Seeing Luiz Felipe Scolari in charge of Brazil is a reminder that he has happily rebounded from his short and very unproductive spell with Chelsea. Ironically, four of Scolari’s squad, on which the fate of the nation depends, were Chelsea players last season: Luiz, Ramires, Willian and Oscar.

When Scolari arrived at Stamford Bridge, he was feted as the man who would bring the Brazilian “samba football” to the club. After Jose Mourinho exited stage left in 2007 after “failing” to win a third Premier title – despite the consolation of the FA Cup and Football League Cup – and the humble, stumbling figure of Avram Grant was discarded after a campaign of near misses, Scolari was one of the highest profile managers money could buy. And being Brazilian, he carried a massive premium.

Roman Abramovich wanted nothing more than to create Barcelona or Brazil in London SW6. But he forgot that the Brazilian side of 2002 was as much about function as form, despite the presence of Ronaldo, Rivaldo and Ronaldinho.

In fact, the image of Brazilian football that too many people persistently treasure is about as accurate as believing the Hungarian game is still deserving of the “Mighty Magyar” label that was consigned to the archives long ago.

Scolari admitted that the motive for joining Chelsea was mostly a financial one. “I don’t want to work until I am 70,” he said. He became the first World Cup winning manager to ply his trade in the Premier. He had a successful stint with Portugal that saw the Iberians finish runners-up in the 2004 European Championship and reach the World Cup semi-finals two years later. Then he turned down the chance to manage England, fearing “media intrusion”, but in many ways, his next job was more demanding than a role with the Football Association.

He joined Chelsea, and a team that was in need of some rejuvenation. Scolari bought Deco, a former Mourinho acolyte, from Barcelona. Deco, who was 30, never settled at Chelsea and his arrival did nothing to add the fresh legs to a side thaty was built around power and energy.

But Chelsea started well under Scolari and up until Christmas, they had lost twice in the Premier. But their final game of 2008 was a 2-2 draw with neighbours Fulham, giving them 10 points from 21. The dark clouds were forming around Stamford Bridge. When they lost 3-0 at Old Trafford, a feeble capitulation, the rumblings got louder. The boss was not happy. And to pour petrol on the burning embers, Mourinho sat in the Manchester United stand that afternoon with a wry grin on his face.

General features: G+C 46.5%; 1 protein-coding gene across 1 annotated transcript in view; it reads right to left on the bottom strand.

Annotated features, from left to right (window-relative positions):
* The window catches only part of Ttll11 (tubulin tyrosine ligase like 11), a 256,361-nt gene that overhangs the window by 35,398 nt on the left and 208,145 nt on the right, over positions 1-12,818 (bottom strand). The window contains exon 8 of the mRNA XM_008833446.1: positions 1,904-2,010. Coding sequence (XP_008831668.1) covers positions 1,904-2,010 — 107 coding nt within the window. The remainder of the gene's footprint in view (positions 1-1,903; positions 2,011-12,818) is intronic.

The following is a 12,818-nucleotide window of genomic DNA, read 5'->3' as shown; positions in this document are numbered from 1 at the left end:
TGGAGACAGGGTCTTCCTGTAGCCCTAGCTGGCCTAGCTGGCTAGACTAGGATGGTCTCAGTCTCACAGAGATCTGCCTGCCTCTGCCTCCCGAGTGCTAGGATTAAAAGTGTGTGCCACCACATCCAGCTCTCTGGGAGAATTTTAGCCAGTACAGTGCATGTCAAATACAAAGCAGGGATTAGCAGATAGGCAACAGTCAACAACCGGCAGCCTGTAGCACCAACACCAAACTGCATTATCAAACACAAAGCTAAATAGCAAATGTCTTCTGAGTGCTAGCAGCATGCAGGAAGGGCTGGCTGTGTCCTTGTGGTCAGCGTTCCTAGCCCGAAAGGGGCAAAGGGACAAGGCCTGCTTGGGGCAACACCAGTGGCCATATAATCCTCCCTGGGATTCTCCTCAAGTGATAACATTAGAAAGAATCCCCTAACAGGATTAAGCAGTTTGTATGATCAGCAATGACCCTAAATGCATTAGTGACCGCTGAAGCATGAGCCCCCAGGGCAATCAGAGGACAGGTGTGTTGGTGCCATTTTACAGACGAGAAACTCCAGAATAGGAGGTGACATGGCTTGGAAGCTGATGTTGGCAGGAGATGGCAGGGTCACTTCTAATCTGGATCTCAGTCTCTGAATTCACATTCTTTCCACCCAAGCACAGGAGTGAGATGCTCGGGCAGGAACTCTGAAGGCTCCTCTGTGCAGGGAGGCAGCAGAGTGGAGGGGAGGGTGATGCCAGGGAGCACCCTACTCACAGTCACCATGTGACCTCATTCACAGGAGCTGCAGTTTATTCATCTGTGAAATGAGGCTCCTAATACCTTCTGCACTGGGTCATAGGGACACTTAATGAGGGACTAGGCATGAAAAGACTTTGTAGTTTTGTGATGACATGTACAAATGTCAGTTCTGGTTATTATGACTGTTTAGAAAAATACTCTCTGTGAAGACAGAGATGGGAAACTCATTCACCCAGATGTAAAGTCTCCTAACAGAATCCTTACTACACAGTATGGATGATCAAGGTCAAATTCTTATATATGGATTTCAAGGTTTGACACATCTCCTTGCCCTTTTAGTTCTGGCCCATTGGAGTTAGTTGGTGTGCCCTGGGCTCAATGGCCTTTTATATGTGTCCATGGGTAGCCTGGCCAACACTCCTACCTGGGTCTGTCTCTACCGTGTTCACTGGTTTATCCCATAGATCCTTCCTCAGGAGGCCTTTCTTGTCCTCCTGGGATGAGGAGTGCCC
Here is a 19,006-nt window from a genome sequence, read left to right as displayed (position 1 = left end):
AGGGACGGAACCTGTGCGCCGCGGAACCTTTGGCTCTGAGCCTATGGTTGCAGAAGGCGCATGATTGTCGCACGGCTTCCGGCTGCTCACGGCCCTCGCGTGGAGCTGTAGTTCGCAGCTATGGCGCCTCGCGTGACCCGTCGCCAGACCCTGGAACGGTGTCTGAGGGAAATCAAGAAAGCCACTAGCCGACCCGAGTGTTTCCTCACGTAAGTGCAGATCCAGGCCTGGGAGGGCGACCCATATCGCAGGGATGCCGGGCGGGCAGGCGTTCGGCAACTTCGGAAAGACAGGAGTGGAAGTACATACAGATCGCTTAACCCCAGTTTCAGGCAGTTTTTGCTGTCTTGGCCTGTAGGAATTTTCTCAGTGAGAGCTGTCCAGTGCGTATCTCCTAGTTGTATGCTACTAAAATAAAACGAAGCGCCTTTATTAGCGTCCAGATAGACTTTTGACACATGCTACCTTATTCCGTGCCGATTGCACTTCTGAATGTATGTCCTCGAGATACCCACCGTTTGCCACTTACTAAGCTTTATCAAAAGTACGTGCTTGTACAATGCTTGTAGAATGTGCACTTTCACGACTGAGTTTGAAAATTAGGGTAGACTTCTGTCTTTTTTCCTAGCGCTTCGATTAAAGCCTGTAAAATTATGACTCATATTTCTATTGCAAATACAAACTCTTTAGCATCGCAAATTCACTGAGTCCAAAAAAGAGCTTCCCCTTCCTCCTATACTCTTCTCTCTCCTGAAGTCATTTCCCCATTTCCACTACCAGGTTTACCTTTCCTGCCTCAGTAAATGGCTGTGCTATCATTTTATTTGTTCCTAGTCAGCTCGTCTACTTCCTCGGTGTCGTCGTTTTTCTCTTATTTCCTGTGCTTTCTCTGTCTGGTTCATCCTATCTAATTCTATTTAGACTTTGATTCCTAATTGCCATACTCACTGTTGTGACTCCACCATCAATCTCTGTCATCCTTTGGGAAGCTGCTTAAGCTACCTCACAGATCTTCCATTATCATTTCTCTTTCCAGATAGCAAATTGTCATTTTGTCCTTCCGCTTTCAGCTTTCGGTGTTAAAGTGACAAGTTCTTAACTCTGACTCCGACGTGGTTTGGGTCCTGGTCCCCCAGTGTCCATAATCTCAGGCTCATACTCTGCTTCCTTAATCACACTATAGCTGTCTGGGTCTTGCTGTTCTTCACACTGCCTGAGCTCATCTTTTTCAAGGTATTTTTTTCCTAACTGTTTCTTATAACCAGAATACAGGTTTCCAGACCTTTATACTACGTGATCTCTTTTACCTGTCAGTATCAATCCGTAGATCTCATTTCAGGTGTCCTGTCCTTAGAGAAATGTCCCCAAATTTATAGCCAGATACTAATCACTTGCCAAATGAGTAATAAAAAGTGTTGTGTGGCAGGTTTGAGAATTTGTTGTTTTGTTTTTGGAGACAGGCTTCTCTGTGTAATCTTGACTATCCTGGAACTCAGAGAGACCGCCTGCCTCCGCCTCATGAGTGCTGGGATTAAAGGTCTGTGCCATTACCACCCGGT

It must have been a bitter-sweet experience for Mourinho, who was then coach of Internazionale. It proved to many people that the Portuguese’s methods were the difference between a club with lots of money and a club with lots of ill-spent money. Conversely, he must have been saddened that his Chelsea had become a shadow of the team that so impressively won the Premier League in 2005 and 2006.

At the beginning of February 2009, Chelsea were held at home to a 0-0 draw by Hull with their fans jeering them off the pitch. They were slipping out of contention for the title and languishing in fourth place. Scolari was sacked after a Chelsea career that had lasted 36 games and generated a win-rate of 56%, losing just five games. To benchmark Scolari’s time at Chelsea, Mourinho had a 67% win rate in his first spell with the club.

There were rumours in the aftermath of his sacking that Scolari didn’t have the full support of the Chelsea players. Since then, suggestions of “Player power” at Stamford Bridge have been a regular part of every managerial upheaval at the club. Almost predictably, Chelsea proved to be the wrong club for Scolari, or at least “right man, wrong time”. His biggest problem was that he was not Mourinho, on or off the field, and if the Chelsea board was expecting the Fulham Road to become Copacabana beach, they should have realised that Brazil abandoned their birthright style after being turfed out of the World Cup in 1982 by Italy.

As he drove out of Stamford Bridge, you could be forgiven for thinking that Scolari’s career was ebbing to a close, but a few months later, he became the highest paid manager in the world when he joined Uzbekistani champions Bunyodkor. Within a year, though, he was back in Brazil, managing Palmeiras for the second time and winning the Copa do Brasil in 2012.

Despite being in charge as Palmeiras headed for relegation, Scolari was still in demand. When the Brazilian Football Federation fired Mano Menezes because they did not like his methods, they turned to the man who led them to triumph in the 2002 World Cup. Scolari had turned down offers to coach Russia and top Brazilian clubs Gremio and Cruzeiro.

There were some concerns that Brazil were taking a backward step in bringing back Scolari, who was now 64 years of age. His first game was a 2-1 defeat at the hands of England, reviving memories of his ill-fated London sojourn. Although Brazilian footballing authorities wanted a man they could trust to spearhead “their” World Cup, he is not universally popular. He has a reputation for being stubborn and somewhat pig-headed at times. Like all Brazil managers, he runs the gauntlet of not just trial by media, but trial by a jury of almost 200 million people.

But it’s good to see Scolari back in the saddle, if only to prove that there is life after being jettisoned from one of the marquee jobs in football. As for World Cups, he’s been there before, he knows how to deal with the pressure. But he won’t need reminding that it was 12 years ago…